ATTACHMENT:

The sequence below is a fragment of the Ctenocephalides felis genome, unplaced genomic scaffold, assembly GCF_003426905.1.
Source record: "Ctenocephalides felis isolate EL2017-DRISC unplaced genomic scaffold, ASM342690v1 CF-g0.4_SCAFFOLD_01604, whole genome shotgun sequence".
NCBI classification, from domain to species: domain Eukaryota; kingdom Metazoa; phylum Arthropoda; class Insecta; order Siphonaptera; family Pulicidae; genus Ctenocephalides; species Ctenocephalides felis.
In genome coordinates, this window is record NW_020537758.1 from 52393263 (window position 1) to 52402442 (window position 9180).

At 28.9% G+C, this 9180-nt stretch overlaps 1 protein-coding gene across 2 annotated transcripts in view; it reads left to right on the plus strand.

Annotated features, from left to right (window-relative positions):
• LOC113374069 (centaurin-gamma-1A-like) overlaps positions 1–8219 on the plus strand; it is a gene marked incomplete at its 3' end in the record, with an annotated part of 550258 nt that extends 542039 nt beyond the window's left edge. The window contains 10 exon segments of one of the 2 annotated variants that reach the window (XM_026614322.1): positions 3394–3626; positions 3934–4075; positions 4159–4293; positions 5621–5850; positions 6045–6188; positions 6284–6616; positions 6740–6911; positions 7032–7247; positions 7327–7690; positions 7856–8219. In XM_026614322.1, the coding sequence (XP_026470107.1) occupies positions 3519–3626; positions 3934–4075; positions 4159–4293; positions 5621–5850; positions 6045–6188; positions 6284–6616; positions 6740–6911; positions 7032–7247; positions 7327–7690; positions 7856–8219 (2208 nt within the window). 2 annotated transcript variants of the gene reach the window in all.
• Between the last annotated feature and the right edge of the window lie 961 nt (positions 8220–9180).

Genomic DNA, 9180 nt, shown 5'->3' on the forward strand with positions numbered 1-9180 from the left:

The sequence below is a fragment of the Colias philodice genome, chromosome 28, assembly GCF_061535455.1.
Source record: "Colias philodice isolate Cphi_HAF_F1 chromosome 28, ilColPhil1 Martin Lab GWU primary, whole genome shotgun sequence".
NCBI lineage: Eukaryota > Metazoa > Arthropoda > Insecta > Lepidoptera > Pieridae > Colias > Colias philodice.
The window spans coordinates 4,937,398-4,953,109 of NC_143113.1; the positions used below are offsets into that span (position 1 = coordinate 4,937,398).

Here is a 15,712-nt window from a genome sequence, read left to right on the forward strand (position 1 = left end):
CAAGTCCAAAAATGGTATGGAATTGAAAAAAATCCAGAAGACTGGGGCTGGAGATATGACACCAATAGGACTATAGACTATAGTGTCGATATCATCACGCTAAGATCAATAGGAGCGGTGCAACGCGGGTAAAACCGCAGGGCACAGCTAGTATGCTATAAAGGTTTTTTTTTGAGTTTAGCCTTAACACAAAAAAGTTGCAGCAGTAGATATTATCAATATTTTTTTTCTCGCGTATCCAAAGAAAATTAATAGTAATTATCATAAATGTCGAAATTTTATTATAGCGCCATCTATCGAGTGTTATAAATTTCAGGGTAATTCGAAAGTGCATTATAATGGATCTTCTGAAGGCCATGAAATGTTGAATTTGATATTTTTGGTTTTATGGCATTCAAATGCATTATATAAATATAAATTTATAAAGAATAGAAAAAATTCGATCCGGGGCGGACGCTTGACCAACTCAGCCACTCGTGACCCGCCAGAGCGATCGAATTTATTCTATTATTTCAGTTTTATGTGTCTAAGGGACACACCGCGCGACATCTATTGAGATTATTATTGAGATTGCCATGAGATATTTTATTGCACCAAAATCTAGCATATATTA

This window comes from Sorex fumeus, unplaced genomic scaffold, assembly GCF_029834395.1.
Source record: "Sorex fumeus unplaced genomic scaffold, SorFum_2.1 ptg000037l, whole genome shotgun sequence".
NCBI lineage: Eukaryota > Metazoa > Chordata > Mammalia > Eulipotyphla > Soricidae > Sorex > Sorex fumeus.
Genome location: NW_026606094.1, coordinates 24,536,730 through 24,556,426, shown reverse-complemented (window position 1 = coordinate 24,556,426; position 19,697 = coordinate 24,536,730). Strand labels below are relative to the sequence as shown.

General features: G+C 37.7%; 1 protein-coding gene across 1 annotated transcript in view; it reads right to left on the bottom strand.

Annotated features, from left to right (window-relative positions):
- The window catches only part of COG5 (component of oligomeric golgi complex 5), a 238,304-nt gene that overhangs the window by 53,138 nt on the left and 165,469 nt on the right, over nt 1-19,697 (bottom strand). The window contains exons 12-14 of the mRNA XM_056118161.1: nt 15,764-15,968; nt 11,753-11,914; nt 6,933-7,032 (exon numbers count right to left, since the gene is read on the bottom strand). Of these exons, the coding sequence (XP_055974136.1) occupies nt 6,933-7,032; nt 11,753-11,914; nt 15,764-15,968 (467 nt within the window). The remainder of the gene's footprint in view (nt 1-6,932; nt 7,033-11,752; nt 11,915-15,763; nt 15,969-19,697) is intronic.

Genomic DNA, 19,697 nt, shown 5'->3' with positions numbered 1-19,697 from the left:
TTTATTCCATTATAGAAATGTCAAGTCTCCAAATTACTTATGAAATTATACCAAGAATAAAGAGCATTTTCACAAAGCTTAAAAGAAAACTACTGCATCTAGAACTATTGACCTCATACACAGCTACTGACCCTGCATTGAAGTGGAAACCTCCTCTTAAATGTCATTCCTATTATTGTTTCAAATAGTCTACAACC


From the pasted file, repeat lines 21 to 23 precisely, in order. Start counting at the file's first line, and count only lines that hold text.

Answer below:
Annotated features, from left to right (window-relative positions):
- The window catches only part of COG5 (component of oligomeric golgi complex 5), a 238,304-nt gene that overhangs the window by 53,138 nt on the left and 165,469 nt on the right, over nt 1-19,697 (bottom strand). The window contains exons 12-14 of the mRNA XM_056118161.1: nt 15,764-15,968; nt 11,753-11,914; nt 6,933-7,032 (exon numbers count right to left, since the gene is read on the bottom strand). Of these exons, the coding sequence (XP_055974136.1) occupies nt 6,933-7,032; nt 11,753-11,914; nt 15,764-15,968 (467 nt within the window). The remainder of the gene's footprint in view (nt 1-6,932; nt 7,033-11,752; nt 11,915-15,763; nt 15,969-19,697) is intronic.

Genomic DNA, 19,697 nt, shown 5'->3' with positions numbered 1-19,697 from the left: